Clearly humans evolved hunting and eating meat, so it is in some sense natural. Obviously many other animals hunt and eat meat, but that is not particularly relevant since those animals are incapable of making moral choices. So one part of the question is whether something which is natural from our evolutionary history is therefore moral. I’ve argued in the past that the basis of our morality is our evolutionary history. However, it doesn’t follow that everything from our evolutionary history is moral. We are able to pick and choose. Observation of hunter gatherer tribes in New Guinea and the Amazon suggests that our evolutionary history included living in small bands and regarding people from other bands as subhuman others. We no longer accept that as a moral view–morally speaking, we now believe that all people are created equal.

Another side of the question is whether it is OK to use animals for anything. Some people have argued that keeping pets is immoral because it is unnatural for the animals. My view on that is that domestication is a choice. Humans have domesticated themselves–that is the choice we made in choosing agricultural and city living. I think it is morally OK for other animals to make the same choice, for all that they do it unconsciously. Some animals can not be domesticated–zebras are a well-known example. Some animals thrive on it, such as dogs. I think that keeping pets is OK, and, extending that slightly, I think it is OK to keep animals and use their byproducts such as wool, eggs, milk, and honey. That said, the details do matter: there are factory farms for dairy cows that are nearly as bad as the ones for meat cows, and that is not OK.

Would it be OK to raise a domesticated animal and then eat it after it dies of old age? Yes, I think it would. The only objection I see would be a sort of fastidiousness, the reason that we do not eat dog meat in this country. There is nothing wrong with that fastidiousness, but I don’t think it is a moral requirement.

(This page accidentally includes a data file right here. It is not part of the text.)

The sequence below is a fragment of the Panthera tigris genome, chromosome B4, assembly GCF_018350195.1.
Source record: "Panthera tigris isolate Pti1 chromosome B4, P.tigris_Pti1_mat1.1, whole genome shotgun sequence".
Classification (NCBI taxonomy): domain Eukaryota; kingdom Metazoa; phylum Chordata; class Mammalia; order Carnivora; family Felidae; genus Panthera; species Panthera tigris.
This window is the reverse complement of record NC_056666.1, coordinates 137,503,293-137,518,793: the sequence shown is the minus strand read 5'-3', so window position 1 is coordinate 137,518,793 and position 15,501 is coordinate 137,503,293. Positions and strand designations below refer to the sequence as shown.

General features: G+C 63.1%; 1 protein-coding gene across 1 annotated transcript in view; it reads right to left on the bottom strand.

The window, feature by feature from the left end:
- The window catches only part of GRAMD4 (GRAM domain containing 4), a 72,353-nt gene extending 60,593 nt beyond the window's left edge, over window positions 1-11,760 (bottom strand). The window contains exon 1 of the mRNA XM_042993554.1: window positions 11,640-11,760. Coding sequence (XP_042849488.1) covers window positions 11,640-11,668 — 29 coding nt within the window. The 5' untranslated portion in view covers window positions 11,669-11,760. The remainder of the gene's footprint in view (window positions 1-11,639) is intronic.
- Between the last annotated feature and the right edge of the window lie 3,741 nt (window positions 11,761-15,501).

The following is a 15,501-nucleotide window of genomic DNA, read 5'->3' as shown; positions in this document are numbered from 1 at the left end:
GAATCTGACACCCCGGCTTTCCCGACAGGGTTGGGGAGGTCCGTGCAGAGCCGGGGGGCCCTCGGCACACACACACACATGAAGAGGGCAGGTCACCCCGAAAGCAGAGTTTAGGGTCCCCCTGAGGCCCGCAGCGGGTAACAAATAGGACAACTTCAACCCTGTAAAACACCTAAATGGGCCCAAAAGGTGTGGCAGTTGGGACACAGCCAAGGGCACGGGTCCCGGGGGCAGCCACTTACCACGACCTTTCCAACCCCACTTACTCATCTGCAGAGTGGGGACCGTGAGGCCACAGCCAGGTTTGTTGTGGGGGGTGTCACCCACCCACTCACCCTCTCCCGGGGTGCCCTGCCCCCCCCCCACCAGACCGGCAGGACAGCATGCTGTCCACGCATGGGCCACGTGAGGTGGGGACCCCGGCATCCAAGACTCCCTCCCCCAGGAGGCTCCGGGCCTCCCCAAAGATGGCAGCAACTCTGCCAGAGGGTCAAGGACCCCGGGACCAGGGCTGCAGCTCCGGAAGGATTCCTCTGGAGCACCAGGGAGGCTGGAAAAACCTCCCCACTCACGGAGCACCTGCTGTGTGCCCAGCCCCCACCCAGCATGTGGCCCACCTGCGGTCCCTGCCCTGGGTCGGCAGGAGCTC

Would it be OK to kill and eat an animal if you would otherwise starve to death? Yes, I think it would. I do think that humans have a right to life which somewhat exceeds that of other animals. This is a very hypothetical situation, though, and not only would it never happen today, it would be rather unlikely even in the distant past. For example, it’s not OK to head out into the desert with a cow and then conclude that you must eat the cow because there is nothing else around: you acted wrongly in heading out to the desert with that plan in mind.

This brings us to the real question, which is whether it is OK to raise a domesticated animal under humane conditions, and then kill it and eat it. This is close to the line between the morally acceptable and the morally unacceptable. Which side of the line does it fall on? It’s possible to imagine an animal making an informed choice to accept a domesticated lifestyle in exchange for an early death. Douglas Adams, himself a vegetarian, put a humorous spin on this in The Restaurant at the End of the Universe. In the real world, in some species of mites the mother never lays her eggs; instead, the mother dies, the eggs hatch inside her body, and the babies eat their way out.

Since animals can’t make that informed choice, we must make it for them. What I see is that animals struggle for life even in extreme conditions. I don’t think humans would make such a choice, except perhaps when in the depths of despair, and at base we are animals too. I don’t think animals would make that choice either.

So my conclusion is that it is not OK to raise animals for the purpose of killing and eating them, even if you do so humanely. It is close to the line of what is OK, but it falls on the far side.

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When I was in grade school we were taught that monotheism was a historical advance, comparable to agriculture or other notable inventions. For example, we learned that Akenhaten was a significant figure because he was the first historical figure to advocate monotheism, although it was later repudiated by his successor Tutankhaten aka Tutankhamun aka King Tut. (Akenhaten lived about two centuries before the first historical evidence of Judaism; Freud suggested that Moses was actually a monotheistic priest during the reign of Akenhaten). Even in grade school this argument seemed vaguely suspect to me. The advantages of agriculture seem clear, the advantages of monotheism less so.